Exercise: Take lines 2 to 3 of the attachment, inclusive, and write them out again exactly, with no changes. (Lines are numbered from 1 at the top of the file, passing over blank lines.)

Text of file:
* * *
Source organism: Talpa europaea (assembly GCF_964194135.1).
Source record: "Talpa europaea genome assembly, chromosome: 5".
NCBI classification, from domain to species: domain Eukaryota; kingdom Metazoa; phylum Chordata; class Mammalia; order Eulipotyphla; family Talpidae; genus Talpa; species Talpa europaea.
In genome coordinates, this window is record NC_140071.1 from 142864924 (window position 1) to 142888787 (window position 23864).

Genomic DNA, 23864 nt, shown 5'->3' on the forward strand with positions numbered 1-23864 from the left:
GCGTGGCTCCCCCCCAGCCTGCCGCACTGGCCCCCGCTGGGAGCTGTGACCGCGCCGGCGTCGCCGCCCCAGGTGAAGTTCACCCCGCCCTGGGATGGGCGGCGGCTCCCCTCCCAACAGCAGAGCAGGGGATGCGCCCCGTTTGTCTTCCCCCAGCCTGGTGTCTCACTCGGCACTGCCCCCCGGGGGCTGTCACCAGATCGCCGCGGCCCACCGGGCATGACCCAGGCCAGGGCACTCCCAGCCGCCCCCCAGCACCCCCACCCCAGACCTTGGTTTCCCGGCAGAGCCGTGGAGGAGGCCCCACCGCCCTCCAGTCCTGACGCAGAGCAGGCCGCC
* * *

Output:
Source record: "Talpa europaea genome assembly, chromosome: 5".
NCBI classification, from domain to species: domain Eukaryota; kingdom Metazoa; phylum Chordata; class Mammalia; order Eulipotyphla; family Talpidae; genus Talpa; species Talpa europaea.